Found at depths of up to 2,000m in the Rockall Trough, the newly-identified organism belongs to a family and a species completely new to science.
Scientists say the discovery of the coral, or seapen, demonstrates there is much still to learn about the deep sea around Scotland’s coasts and highlights the importance of Marine Protected Areas (MPAs) as a key tool in conservation efforts.
Specimens have been recovered from the continental slopes and plains of the Rockall Trough, which lies about 240 miles off Scotland’s west coast, over a period of almost a decade up to 2019.
Seapens from deep waters are rarely encountered and remain poorly understood, prompting the team of researchers who uncovered the creatures to preserve samples for analysis.
These have been studied using a combination of traditional methods and cutting-edge genetic analysis, in collaboration with the internationally renowned coral expert Dr Pablo Lopez-Gonzalez from Spain’s University of Seville.
Due to their appearance, the specimens were initially thought to belong to a family of seapens known as Umbellula.
But genetic results, backed by microscopic studies of their minute skeletal structures, have revealed they are not only a new species, but part of a seapen family never previously recorded.
The new species has been formally named Pseudumbellula scotiae – the first part due to its overall physical similarity to Umbellula and the second part as a tribute to the Scottish Government’s marine research vessel Scotia.
Environment and land reform minister Mairi McAllan welcomed the “important and exciting” discovery.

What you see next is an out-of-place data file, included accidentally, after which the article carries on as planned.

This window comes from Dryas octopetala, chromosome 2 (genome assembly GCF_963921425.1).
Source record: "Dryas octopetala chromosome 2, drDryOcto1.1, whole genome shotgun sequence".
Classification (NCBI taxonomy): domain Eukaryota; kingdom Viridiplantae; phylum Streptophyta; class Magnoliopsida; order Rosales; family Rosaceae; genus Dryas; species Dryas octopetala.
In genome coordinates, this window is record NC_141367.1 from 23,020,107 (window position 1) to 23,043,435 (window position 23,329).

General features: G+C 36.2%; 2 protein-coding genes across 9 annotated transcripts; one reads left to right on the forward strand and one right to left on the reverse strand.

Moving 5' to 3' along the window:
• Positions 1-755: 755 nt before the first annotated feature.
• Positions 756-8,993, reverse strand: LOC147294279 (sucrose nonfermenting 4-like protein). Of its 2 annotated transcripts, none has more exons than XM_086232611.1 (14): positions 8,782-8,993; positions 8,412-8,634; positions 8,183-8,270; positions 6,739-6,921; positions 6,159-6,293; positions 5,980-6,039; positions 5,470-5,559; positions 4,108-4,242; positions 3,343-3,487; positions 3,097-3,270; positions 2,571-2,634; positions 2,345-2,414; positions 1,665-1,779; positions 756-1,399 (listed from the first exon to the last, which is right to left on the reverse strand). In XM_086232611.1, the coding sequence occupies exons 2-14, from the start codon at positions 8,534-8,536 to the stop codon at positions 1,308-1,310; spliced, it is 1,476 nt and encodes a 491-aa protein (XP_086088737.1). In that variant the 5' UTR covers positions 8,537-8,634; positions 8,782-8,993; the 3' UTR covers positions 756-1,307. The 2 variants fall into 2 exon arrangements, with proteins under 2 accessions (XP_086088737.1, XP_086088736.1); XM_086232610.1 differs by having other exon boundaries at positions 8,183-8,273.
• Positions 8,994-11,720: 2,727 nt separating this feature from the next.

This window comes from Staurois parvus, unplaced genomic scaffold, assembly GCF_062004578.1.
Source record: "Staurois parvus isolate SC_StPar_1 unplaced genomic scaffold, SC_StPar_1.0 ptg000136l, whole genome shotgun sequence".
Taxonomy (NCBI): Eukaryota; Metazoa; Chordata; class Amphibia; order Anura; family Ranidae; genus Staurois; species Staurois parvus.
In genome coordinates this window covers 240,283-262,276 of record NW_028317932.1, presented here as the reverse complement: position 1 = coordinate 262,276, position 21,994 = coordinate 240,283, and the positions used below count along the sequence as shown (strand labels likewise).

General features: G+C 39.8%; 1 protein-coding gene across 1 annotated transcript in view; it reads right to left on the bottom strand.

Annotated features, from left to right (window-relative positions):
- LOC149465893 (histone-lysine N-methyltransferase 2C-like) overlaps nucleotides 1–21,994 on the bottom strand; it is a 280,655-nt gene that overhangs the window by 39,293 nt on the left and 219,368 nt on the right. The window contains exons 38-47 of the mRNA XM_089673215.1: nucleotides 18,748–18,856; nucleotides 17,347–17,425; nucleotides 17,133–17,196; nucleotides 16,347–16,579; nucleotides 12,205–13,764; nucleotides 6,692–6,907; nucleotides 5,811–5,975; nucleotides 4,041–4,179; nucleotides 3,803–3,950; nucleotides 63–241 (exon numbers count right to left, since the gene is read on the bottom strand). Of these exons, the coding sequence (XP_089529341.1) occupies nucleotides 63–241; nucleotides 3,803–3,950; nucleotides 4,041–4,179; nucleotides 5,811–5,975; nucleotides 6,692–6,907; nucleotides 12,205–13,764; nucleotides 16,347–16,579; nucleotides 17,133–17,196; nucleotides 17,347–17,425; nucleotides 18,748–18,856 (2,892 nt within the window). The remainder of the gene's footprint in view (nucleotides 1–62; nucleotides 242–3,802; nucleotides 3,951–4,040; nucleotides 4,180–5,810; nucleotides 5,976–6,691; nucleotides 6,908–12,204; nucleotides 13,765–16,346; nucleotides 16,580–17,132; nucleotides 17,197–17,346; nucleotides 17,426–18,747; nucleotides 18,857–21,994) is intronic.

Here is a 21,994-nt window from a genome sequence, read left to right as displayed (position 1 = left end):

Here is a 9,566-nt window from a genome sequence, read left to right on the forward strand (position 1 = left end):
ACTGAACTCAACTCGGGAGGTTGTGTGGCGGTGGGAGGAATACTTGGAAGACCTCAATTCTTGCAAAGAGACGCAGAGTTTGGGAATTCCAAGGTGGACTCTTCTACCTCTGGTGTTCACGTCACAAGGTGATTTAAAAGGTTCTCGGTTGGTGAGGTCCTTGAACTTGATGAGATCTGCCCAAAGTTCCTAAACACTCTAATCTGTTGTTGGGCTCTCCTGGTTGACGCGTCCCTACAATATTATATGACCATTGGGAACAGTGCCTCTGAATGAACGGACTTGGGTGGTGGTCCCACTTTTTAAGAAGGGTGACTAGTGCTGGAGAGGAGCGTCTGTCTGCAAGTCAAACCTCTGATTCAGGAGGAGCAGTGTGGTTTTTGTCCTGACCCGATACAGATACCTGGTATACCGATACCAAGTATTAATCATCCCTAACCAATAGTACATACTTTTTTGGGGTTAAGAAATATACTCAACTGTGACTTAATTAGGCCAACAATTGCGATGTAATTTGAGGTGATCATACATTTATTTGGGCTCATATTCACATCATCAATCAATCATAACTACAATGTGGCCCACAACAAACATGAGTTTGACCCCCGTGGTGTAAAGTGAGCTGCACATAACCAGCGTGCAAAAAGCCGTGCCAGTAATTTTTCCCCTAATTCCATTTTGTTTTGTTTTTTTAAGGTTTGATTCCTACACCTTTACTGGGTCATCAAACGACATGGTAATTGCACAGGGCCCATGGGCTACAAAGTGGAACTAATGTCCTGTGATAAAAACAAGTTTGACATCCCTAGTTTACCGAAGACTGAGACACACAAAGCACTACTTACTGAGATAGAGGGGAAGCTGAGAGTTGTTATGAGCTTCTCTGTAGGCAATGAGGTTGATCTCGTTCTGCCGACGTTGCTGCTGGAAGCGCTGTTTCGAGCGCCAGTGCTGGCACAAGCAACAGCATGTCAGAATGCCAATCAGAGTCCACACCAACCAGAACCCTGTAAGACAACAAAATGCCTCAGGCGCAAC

"This work suggests that sub-sea biodiversity is far more diverse than previously believed and demonstrates that international co-operation is vital to increasing our understanding of the natural world,” she said.
“I am delighted that Scottish Government marine scientists are playing a key role in this across the global arena.
"Scotland has some of the most beautiful and diverse marine ecosystems on the planet and we are committed to protecting and safeguarding them for future generations.”
Calum Duncan, head of conservation in Scotland at the Marine Conservation Society, added: “Congratulations to the team from Scotland and Spain on this very exciting discovery, which highlights the amazing diversity of life in Scotland’s seas.
“It also shows the importance of the existing ban on bottom-trawling in waters deeper than 800m and the incredible marine life that this helps to protect.
“However, most of Scotland's Marine Protected Areas in waters shallower than 800m remain unprotected from damaging bottom-trawling.
"The Scottish Government must urgently protect all of Scotland’s MPAs from damaging activity to ensure they support ocean recovery for generations to come.”
Scotland’s MPA network includes sites for the protection of biodiversity and covers around 37 per cent of the sea area, exceeding the new global target of 30 per cent by 2030.